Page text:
Good Reading -- October 2019

October 30, 2019

 

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Quoted

 

Facts and Figures

  • In 1996, 59% of SEC filers used non-GAAP figures; in 2017, 97% did. (Source: Audit Anaytics via WSJ)

  • The U.S. homicide rate fell 6.8% in 2018, the second consecutive annual decline. In the 30 largest cities, the aggregate decline was 7.5%. (Source: FBI)

  • At 17%, the average rate of interest on credit card balances is at a 25-year high. (Source: Fortune)

 

Books

 

Links

  • The Slow-Burning Success of Bob Iger — An interview that also previews his new book, which I plan to read.

  • Bog Iger’s Wild Ride — Another good feature that also previews the book.

  • The Renegade Executives of Houston Who Shook Up Sports Management — A great interview/profile of Jeff Luhnow and Daryl Morey.

  • Why Are Rich People So Mean? — This interesting article may have unintentionally answered its title question with this aside: “Researchers have concluded again and again that the single most reliable predictor of happiness is feeling embedded in a community.”

  • We Are All Confident Idiots — Enough said.

  • Jeff Bezos’s Master Plan — A long look at Bezos in light of the question, “Where in the pantheon of American commercial titans does Jeffrey Bezos belong?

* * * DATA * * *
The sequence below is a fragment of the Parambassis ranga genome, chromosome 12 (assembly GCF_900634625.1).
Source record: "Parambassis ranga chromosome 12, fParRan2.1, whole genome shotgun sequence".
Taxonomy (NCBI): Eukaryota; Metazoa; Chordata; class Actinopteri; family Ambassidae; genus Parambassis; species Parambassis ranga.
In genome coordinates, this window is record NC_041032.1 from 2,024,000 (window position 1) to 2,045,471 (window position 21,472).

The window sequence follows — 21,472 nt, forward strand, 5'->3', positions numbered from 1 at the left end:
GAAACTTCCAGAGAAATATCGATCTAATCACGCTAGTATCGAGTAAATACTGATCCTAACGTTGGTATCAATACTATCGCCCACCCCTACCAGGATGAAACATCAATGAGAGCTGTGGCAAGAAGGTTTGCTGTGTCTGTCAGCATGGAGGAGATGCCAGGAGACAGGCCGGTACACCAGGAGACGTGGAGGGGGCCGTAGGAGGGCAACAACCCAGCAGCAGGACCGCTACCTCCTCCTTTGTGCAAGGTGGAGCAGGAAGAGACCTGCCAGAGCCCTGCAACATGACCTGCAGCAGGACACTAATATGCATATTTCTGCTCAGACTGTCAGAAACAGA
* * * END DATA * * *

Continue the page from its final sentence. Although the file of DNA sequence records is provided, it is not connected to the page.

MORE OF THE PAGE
• Dyson and the art of making quick decisions — Avoiding painful decisions is a common problem, as companies prove almost every day. James Dyson, on the other hand, is “unsentimental about unsuccessful experiments” and he recently decided to abandon his long-held, expensive project to develop an electric vehicle. Danny Kahneman is quoted in this essay, but it’s actually a different quote of his that comes to mind and might be even more applicable: “When I work I have no sunk costs. I like changing my mind. Some people really don’t like it but for me changing my mind is a thrill. It’s an indication that I’m learning something. So I have no sunk costs in the sense that I can walk away from an idea that I’ve worked on for a year if I can see a better idea. It’s a good attitude for a researcher. The main track that young researchers fall into is sunk costs. They get to work on a project that doesn’t work and that is not promising but they keep at it. I think too much persistence can be bad for you in the intellectual world.”

     

     

     

     

     

     

     

     

     

 

 

 

 

 

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